Keywords: Medicine Multiple; Preclinical Trial; Indigenous Medicine; South Africa; Ontology.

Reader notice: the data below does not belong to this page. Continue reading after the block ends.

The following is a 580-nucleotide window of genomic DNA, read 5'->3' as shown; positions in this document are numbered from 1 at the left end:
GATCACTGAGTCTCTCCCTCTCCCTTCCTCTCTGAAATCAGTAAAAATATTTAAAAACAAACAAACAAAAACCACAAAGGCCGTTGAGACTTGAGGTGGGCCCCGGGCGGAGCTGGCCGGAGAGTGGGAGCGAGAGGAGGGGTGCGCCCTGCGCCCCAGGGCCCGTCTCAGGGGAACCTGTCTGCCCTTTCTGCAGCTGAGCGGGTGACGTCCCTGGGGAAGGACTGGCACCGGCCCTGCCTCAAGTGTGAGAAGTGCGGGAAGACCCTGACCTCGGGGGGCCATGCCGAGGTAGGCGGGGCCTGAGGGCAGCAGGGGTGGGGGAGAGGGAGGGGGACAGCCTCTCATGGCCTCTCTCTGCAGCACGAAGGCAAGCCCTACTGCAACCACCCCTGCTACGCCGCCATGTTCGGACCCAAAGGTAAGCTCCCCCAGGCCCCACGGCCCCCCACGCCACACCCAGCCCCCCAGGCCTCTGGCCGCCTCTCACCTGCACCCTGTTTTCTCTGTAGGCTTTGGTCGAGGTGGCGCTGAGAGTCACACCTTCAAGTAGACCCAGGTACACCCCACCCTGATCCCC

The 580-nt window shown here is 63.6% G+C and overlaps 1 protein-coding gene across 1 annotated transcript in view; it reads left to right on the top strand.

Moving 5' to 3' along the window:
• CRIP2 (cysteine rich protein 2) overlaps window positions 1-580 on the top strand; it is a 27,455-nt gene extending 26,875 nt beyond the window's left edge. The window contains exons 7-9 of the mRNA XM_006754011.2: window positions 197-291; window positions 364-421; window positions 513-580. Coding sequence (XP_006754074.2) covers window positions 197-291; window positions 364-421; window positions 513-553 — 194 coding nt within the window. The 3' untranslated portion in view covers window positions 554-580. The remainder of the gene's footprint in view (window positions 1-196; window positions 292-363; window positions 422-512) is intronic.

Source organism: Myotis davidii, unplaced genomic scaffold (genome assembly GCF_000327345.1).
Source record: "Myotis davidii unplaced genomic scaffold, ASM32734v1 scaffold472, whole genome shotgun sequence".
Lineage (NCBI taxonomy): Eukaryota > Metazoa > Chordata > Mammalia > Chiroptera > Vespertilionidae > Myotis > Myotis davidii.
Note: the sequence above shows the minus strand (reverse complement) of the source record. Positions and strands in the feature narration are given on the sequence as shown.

Anthropologists have been questioning the concept of "medical system" that underlies much work in medical anthropology since the 1980s. Following up on this concern, I propose a notion of "medicine multiple" which I found useful to address plurality in medicine without assuming necessary pre-existing enclosing systems, order or coherence, even in alluding to biomedicine or globalized health knowledge and notwithstanding its pre-eminence. First, I introduce some of the legacies of medical pluralism. Second, I contrast these proposals with a notion of medicine multiple which does not place the social or cultural as pre-existing, nor the mind as guiding bodily action. In this approach I follow a good number of insights from Ingold's lines and meshworks (2011). I also borrow from Merleau-Ponty's phenomenology of perception (1945) as well as Mol's notion of body multiple and broader ontology of a multiple object (2002). In a third section, I define the lines I've found people and medicine to move through in the pre-clinical trial of an indigenous medicine as part of fieldwork done in both South Africa as well as in America. I show how a notion of medicine multiple has emerged from this study as well as how it might be applied more broadly.